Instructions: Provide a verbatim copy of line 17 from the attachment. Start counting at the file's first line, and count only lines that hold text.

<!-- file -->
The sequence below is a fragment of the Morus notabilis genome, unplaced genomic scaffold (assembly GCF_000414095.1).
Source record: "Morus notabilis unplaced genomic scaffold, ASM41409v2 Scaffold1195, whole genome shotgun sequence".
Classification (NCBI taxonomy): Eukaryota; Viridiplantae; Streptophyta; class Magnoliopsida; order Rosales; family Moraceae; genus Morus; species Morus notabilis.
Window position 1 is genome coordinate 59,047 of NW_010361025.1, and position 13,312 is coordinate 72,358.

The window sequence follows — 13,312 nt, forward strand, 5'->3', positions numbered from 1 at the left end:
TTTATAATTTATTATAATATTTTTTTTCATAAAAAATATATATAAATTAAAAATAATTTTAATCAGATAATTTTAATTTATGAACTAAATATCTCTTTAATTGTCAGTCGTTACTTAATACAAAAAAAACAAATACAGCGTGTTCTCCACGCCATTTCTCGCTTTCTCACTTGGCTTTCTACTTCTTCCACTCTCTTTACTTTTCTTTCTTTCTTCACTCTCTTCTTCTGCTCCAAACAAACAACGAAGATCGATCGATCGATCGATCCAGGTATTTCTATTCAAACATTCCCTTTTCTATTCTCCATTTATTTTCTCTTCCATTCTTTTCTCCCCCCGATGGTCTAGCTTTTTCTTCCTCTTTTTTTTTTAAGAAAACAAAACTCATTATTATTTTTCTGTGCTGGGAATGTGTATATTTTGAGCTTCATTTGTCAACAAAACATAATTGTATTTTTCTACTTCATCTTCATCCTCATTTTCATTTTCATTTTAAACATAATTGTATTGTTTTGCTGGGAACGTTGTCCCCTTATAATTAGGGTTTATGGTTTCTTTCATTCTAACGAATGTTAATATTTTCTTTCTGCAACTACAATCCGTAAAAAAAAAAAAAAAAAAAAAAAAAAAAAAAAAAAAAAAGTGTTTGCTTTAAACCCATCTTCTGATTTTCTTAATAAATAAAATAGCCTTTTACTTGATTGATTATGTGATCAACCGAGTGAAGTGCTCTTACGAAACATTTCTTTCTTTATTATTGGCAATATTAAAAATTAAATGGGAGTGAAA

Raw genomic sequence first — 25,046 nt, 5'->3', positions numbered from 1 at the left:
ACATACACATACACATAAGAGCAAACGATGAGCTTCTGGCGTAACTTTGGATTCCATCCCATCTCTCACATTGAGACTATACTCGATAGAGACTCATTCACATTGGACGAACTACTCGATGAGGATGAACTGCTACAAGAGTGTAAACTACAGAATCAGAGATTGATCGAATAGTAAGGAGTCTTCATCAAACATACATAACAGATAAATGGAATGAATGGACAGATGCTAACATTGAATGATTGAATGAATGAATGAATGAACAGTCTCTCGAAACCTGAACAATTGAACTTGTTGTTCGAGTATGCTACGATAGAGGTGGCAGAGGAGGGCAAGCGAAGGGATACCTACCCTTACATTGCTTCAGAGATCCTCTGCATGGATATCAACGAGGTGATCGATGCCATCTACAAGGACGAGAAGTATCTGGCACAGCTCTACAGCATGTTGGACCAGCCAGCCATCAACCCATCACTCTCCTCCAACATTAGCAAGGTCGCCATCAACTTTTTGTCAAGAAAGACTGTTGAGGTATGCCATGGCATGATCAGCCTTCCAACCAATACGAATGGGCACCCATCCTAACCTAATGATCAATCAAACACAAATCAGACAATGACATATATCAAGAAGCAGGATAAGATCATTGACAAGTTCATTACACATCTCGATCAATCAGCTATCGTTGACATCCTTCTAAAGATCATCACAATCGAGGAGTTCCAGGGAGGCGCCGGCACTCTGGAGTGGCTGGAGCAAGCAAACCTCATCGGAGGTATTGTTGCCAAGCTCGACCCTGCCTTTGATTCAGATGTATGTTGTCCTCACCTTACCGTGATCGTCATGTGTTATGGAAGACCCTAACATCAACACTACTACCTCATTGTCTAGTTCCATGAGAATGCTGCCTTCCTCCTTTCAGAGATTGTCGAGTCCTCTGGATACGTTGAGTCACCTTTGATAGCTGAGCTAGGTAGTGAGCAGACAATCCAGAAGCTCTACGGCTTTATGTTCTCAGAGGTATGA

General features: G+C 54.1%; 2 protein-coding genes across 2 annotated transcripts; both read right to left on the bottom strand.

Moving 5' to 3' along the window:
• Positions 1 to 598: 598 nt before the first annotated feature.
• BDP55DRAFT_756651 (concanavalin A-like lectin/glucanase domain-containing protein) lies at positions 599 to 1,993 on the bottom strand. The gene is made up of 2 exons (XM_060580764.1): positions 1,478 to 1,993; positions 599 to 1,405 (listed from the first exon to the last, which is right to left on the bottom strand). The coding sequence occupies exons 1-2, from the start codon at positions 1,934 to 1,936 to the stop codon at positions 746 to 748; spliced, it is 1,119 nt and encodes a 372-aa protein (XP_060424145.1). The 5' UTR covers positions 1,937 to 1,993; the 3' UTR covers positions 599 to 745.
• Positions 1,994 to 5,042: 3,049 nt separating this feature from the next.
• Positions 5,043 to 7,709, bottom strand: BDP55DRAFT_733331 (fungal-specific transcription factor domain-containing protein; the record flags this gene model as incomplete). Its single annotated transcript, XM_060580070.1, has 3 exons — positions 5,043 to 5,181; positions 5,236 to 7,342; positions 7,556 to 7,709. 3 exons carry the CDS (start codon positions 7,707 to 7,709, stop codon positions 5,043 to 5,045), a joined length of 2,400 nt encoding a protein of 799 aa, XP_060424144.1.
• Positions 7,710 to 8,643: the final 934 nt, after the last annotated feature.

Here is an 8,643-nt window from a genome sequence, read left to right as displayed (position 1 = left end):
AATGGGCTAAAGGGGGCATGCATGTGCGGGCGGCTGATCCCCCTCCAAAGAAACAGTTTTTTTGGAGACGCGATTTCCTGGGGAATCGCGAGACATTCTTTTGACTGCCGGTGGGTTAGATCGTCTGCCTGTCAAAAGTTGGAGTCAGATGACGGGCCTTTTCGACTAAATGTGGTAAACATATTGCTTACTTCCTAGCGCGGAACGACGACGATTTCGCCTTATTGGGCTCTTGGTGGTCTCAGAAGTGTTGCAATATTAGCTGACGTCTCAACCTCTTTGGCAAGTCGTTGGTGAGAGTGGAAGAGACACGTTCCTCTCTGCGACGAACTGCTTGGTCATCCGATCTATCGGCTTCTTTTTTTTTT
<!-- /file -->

AATGGGCTAAAGGGGGCATGCATGTGCGGGCGGCTGATCCCCCTCCAAAGAAACAGTTTTTTTGGAGACGCGATTTCCTGGGGAATCGCGAGACATTCTTTTGACTGCCGGTGGGTTAGATCGTCTGCCTGTCAAAAGTTGGAGTCAGATGACGGGCCTTTTCGACTAAATGTGGTAAACATATTGCTTACTTCCTAGCGCGGAACGACGACGATTTCGCCTTATTGGGCTCTTGGTGGTCTCAGAAGTGTTGCAATATTAGCTGACGTCTCAACCTCTTTGGCAAGTCGTTGGTGAGAGTGGAAGAGACACGTTCCTCTCTGCGACGAACTGCTTGGTCATCCGATCTATCGGCTTCTTTTTTTTTT